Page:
In Miami, every agent strives to be a top producer. But in this ultra-competitive market, few can boast yearly sales of more than $40 million. Rising to those ranks takes perseverance, integrity and an ability to “work smarter.” Keep your nose to the grindstone, and you may just find that it’s not so lonely at the top.
By K.K. Snyder
When asked for insight on making it big in South Florida’s realty industry, top-producing agents typically have a personalized gem or two that they swear by. Across the board, these winning agents attribute success to a number of things, including honesty, knowledge, strong marketing and communication with clients. While these points may seem obvious, the challenge lies in focusing on these tactics consistently throughout one’s entire career.
Miami boasts quite a number of top producers. Some names will be familiar to you, while others are the strong, silent powers that be. Miami Agent magazine consulted a panel of Realtors from our listing (a partial compilation derived by company submissions) of agents who sold $40 million or more in 2006. We asked probing questions to get to the heart of what makes the most successful agents tick. One thing they all share: a commitment to excellence.
Our panel of top producers consists of Eloy Carmenate, IVR Realty; Ivory Cooks, Coldwell Banker Residential Real Estate; Anthony and Marcela Criscito, Majestic Properties Miami; Valeria Lugo, Cervera Real Estate; Rose Marie Van Blommestein, International Sales Group, Aventura; and Toni Schrager, Avatar Real Estate Services.
WHAT ARE YOUR SUGGESTIONS FOR NEGOTIATING?
Marcela and Anthony Crisito: Have a set goal in mind before starting negotiations, and have a strategy for getting to your goal. Never let them see you sweat, understand your negotiating partner and don’t be greedy.
Ivory Cooks: Be knowledgeable about the market, be flexible on issues and understand it is about give and take. Keep your eye on the ball, do not lose focus and be empathetic.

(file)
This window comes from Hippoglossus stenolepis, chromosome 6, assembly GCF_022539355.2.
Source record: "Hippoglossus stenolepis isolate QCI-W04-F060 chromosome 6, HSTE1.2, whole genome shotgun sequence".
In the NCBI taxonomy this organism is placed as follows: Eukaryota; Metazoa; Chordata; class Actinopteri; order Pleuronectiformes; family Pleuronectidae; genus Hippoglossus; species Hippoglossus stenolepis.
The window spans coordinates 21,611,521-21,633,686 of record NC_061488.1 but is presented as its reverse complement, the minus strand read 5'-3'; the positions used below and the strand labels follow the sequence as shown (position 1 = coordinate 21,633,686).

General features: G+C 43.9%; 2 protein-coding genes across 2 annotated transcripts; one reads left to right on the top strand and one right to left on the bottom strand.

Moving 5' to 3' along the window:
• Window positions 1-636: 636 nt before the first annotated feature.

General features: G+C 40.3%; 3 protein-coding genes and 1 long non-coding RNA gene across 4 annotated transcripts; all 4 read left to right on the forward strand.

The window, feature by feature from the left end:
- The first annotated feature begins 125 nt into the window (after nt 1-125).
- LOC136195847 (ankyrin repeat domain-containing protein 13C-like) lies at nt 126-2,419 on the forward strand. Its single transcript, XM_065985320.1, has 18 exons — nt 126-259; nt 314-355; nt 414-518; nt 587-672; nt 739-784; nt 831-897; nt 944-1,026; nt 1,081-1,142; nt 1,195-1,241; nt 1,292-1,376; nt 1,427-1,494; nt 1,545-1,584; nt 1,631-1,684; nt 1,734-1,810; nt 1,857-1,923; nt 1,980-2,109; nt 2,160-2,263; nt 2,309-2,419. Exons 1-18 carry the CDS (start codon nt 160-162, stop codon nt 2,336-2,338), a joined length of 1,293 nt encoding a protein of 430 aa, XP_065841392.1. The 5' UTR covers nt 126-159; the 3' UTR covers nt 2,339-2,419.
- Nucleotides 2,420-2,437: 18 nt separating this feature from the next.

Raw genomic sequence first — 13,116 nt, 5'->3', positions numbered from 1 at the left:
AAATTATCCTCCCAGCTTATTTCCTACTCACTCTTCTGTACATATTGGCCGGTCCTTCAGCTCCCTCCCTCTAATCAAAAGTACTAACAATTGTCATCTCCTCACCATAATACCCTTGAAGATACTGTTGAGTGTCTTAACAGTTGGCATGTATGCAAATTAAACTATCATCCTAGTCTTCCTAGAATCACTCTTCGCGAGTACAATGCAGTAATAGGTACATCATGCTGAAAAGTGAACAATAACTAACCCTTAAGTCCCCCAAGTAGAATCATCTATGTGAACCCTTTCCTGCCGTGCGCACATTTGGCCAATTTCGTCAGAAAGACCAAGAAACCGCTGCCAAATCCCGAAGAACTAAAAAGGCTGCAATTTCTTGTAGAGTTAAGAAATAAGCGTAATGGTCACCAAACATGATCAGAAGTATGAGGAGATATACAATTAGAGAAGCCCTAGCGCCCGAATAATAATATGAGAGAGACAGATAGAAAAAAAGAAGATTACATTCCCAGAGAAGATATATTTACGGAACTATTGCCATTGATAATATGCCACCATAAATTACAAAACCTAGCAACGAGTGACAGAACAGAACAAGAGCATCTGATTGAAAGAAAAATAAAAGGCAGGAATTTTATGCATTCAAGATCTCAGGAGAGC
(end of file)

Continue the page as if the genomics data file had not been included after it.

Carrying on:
Rose Marie Van Blommestein: Ask questions. Listen to what your client hot buttons are so that you can better understand if what they are asking for is really relevant to them or can be overcome. Make sure you explain “value” versus “price,” in order to be able to return to those “valuable” features that determine the reason for the price. Do not offer discounts or extras. Wait until the client asks for something and always be prepared to [know what or how much].
Eloy Carmenate: Find solutions that satisfy both sides, and know when to stop negotiating.
WHAT IS YOUR ADVICE FOR GETTING NEW CLIENTS AND GAINING REFERRALS?
Toni Schrager: What they said 25 years ago in real estate school, “nose to nose and toes to toes,” still applies very much today. In other words, personal contacts are the most important. I will call someone for no particular reason, just to check in, and it turns up new business. Also, work the neighborhood where you live. It’s natural, and you’ll be the “resident specialist.”
Valeria Lugo: Handle business transactions smoothly and with integrity. Marketing yourself is key. I recently started a monthly newsletter for Downtown and Brickell area residents. I also host events and cocktails at various office and residential buildings as a means of keeping in touch with previous clients and meeting new ones.
Eloy Carmenate: Network, network, network! Ads help, but being seen and accessible is the greatest tool. Many times, I happen to be in the lobby of a building and have been able to get a listing or a sale. I always look at each client as an opportunity to generate three to five deals. I look at myself as a real estate concierge who provides not just a real estate service, but also an overall pleasurable lifestyle experience for my clients. This may include getting them into hard-to-get hotels or getting last-minute dinner reservations.
Marcela and Anthony Criscito: The key is to consistently make a positive impact with your past and present customers. Viral marketing is very important. Actions speak louder than words, so we always act professionally, and make sure each transaction is a positive experience. If you make a client happy, they will recommend you to their families and friends.
WHERE DO YOU TURN WHEN YOU NEED HELP?
Rose Marie Van Blommestein: I keep a list and constantly update it when necessary. [It includes] attorneys, mortgage brokers and 1031 exchange experts.
Valeria Lugo: There are several people who I look up to and turn to for help. I have learned a lot from my managers and colleagues. I also have family and friends in similar industries (mortgage and design) with great experience and knowledge.